New GF Owner Looking for Hardwood Engraving Settings

Howdy y’all. My wife and I are thrilled new owners of a GF. Its given us another tool in our woodworking business. Our primary and only immediate use for the GF is 2-D engraving on 1/2" - 3/4" hardwoods (Ash, Hard Maple, Walnut, Cherry, Elm, Red and White Oak to name a few). Ive done some searching online and within this forum in hopes I would find someone generous enough to share fine tuned settings (or help get me in the ballpark). I haven’t had much luck so far. As I move forward with all of our work I’ll be creating a spreadsheet with species, settings, task, etc that I’ll be happy to share with any GF owner/user. Thank you in advance!



Welcome to the forum!

For the hardwoods that have a PG counterpart, I’d start with the PG settings and go from there. I highly recommend this test strip for dialing in your settings on new materials: New material cut test method

As for your spreadsheet, there are a few others who had attempted something similar; you might want to join forces with some of them. Here’s a search that will help you track them down:


Everything @geek2nurse said is spot on. As for engraving settings, we just had a similar discussion:

The entire discussion will be right up your alley, worth a read.


Oh and you’ll probably want to get to know jigs. Alignment of engraves on precut materials will be important:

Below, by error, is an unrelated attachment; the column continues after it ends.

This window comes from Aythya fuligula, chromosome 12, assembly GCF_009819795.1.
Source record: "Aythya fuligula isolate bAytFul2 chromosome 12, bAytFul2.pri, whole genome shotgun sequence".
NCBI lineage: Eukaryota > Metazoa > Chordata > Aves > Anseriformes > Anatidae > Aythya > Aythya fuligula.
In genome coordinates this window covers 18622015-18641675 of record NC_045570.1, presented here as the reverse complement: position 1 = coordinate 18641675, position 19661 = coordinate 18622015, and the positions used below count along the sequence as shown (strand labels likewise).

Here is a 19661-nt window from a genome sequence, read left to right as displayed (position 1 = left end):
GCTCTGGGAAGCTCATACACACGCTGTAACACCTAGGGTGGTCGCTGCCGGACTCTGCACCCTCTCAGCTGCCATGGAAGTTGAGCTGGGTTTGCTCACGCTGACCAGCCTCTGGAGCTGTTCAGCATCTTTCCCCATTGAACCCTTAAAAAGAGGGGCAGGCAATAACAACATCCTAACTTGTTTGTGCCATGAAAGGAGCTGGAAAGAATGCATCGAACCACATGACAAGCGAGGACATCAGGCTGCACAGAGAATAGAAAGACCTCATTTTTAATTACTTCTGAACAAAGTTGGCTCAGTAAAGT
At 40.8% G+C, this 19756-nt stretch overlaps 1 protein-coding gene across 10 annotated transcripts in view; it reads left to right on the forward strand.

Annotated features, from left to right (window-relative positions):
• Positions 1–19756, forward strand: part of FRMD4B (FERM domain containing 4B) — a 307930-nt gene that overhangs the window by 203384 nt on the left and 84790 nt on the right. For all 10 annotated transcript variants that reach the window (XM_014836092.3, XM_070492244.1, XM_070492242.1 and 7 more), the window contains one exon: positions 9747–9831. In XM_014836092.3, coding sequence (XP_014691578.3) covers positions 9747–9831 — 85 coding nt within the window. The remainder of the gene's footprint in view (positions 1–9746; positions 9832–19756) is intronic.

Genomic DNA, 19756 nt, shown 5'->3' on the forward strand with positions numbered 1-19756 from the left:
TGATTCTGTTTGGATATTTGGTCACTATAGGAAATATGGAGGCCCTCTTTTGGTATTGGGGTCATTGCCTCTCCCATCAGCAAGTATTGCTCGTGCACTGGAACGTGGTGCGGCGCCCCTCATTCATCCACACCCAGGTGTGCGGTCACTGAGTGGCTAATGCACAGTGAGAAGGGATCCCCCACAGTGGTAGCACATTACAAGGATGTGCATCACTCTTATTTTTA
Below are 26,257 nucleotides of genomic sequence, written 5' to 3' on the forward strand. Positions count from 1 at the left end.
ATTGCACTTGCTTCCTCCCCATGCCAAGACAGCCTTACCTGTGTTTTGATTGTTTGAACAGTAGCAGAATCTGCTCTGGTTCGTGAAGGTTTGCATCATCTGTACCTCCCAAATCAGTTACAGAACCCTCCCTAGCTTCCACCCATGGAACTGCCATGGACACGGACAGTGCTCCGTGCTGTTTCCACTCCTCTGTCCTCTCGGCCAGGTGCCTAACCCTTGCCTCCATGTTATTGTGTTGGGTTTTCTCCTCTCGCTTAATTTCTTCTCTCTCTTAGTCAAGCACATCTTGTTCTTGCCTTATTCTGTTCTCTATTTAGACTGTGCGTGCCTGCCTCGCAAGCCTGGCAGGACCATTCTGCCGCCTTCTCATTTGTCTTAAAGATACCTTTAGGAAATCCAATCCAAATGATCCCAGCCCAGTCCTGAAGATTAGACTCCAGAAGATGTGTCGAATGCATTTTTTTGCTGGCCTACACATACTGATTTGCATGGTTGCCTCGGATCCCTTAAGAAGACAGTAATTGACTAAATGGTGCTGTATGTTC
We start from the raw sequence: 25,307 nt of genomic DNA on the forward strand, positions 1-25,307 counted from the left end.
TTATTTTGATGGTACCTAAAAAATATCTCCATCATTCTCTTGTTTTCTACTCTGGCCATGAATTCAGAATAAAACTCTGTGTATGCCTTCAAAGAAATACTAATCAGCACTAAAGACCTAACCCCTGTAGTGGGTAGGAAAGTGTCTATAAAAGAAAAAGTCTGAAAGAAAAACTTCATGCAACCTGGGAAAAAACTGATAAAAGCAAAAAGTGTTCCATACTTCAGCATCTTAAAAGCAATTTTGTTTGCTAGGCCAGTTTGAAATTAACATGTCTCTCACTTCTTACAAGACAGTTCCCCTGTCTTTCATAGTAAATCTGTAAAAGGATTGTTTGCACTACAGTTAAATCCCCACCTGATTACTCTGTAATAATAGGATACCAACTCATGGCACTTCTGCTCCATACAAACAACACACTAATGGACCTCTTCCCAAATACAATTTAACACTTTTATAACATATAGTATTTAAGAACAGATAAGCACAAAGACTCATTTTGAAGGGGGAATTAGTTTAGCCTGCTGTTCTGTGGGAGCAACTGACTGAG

If all you are doing is engraving, the settings are more about how deep you want to go into the wood. How deep do you set the router bit? No worries about engraving all the way through 1/2"-3/4" wood by accident. You can start with the hardwood settings for proofgrade walnut, maple or cherry. They are pretty much the same. When engraving wood you don’t need a high lpi, it all looks the same at high lpi’s and just takes more time.

If you are engraving photos, then it is all about manipulating the photos and the settings that work best with that manipulated photos. In that case, the How I Prepare Photos link in the post above is where you want to start.

It’s going to depend on what you specifically want to achieve with “2-D engraving”…

Most hardwoods don’t lend themselves to detailed engraving, i.e. photographs, because of the natural variation in density due to grain structure. You can get good results with simple graphics, such as logos.